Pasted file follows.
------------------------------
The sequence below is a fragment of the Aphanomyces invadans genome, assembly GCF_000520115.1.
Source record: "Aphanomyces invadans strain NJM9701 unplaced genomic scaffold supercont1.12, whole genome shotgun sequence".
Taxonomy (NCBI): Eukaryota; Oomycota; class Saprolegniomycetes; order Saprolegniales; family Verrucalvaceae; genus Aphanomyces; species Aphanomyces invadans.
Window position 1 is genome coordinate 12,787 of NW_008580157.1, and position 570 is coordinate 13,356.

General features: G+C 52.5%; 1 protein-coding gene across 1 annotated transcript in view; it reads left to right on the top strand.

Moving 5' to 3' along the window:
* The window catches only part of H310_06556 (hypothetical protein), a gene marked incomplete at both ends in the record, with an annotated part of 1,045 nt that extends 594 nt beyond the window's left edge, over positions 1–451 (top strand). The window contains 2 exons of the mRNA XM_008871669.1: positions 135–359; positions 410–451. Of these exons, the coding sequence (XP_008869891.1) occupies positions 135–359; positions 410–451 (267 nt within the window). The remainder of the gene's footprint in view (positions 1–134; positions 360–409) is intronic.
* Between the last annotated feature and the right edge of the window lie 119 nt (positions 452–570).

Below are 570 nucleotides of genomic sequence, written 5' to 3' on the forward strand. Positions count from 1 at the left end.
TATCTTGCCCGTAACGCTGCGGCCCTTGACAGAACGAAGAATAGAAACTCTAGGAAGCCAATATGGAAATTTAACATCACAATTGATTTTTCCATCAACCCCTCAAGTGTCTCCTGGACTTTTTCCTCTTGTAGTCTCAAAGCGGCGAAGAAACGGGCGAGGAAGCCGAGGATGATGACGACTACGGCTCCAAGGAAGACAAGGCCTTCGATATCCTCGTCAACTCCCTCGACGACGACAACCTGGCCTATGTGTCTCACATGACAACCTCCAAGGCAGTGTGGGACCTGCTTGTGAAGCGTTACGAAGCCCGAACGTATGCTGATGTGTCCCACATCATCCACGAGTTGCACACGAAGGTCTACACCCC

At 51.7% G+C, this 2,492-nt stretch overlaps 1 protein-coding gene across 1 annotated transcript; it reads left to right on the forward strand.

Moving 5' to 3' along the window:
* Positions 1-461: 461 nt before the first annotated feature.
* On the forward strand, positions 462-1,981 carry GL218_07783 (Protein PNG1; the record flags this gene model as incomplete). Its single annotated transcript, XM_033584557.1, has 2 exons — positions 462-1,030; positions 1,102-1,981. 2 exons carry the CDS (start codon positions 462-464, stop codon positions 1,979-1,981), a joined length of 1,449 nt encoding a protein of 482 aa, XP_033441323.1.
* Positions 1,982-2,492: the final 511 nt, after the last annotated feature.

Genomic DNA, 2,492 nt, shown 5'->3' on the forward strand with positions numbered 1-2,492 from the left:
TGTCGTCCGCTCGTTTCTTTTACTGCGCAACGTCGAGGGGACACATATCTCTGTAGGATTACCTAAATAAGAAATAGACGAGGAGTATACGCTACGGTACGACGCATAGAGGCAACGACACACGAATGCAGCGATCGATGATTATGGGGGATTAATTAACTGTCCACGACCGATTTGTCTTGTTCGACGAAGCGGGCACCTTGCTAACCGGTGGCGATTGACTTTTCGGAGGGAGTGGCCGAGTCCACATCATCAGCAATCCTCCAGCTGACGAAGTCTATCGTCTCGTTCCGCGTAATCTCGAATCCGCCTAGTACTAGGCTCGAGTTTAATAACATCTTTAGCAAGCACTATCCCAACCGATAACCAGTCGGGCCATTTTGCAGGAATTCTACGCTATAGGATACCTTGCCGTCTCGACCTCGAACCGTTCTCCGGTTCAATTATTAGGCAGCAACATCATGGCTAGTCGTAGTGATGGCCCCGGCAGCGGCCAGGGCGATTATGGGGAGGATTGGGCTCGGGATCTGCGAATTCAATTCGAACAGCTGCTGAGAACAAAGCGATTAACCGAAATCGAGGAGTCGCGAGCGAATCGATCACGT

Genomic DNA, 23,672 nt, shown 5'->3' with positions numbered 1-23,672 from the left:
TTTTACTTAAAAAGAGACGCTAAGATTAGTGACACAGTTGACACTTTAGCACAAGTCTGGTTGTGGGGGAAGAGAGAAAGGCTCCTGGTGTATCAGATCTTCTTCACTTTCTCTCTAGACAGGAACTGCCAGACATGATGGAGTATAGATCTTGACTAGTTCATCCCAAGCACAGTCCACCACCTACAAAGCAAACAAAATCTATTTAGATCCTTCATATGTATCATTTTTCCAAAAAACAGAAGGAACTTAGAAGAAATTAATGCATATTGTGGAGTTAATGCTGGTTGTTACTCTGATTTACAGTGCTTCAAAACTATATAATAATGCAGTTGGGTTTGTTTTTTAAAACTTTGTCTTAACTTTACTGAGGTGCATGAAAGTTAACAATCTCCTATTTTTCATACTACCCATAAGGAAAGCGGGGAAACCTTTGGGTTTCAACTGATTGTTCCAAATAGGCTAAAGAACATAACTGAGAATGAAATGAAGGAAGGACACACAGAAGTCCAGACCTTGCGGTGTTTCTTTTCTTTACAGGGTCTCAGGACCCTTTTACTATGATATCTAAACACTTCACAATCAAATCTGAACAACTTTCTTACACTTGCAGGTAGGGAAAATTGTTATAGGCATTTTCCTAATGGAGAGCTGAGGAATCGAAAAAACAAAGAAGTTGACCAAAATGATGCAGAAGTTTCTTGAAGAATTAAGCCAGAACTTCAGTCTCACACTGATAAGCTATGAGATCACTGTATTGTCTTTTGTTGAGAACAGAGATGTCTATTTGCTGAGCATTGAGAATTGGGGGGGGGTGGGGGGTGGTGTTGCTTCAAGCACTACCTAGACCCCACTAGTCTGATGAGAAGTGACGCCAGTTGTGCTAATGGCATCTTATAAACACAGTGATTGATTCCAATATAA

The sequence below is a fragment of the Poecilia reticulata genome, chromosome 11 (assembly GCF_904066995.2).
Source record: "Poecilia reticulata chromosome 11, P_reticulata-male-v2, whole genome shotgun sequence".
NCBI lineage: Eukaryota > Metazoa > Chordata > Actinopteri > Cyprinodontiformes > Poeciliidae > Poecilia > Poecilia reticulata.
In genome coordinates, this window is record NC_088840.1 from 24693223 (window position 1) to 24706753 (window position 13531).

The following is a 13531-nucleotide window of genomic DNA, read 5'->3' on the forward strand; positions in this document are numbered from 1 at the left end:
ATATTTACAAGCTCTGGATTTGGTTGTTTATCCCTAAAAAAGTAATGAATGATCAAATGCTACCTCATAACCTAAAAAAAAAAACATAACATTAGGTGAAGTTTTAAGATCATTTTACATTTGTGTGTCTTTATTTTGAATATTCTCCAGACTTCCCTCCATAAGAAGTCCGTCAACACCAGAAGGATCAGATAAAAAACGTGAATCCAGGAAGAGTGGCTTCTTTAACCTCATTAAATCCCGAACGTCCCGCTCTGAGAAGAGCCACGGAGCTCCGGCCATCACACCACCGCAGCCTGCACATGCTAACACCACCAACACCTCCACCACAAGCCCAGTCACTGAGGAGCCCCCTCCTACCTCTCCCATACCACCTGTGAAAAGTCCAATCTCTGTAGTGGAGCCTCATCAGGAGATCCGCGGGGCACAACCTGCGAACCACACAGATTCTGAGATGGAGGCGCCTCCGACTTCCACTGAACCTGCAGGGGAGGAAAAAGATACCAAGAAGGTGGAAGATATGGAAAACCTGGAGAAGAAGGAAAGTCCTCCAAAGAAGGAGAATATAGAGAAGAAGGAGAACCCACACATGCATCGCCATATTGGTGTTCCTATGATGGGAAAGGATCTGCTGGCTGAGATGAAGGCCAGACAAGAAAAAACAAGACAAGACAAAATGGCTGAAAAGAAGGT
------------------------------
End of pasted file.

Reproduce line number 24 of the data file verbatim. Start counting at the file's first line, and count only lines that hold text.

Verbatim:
The following is a 13531-nucleotide window of genomic DNA, read 5'->3' on the forward strand; positions in this document are numbered from 1 at the left end: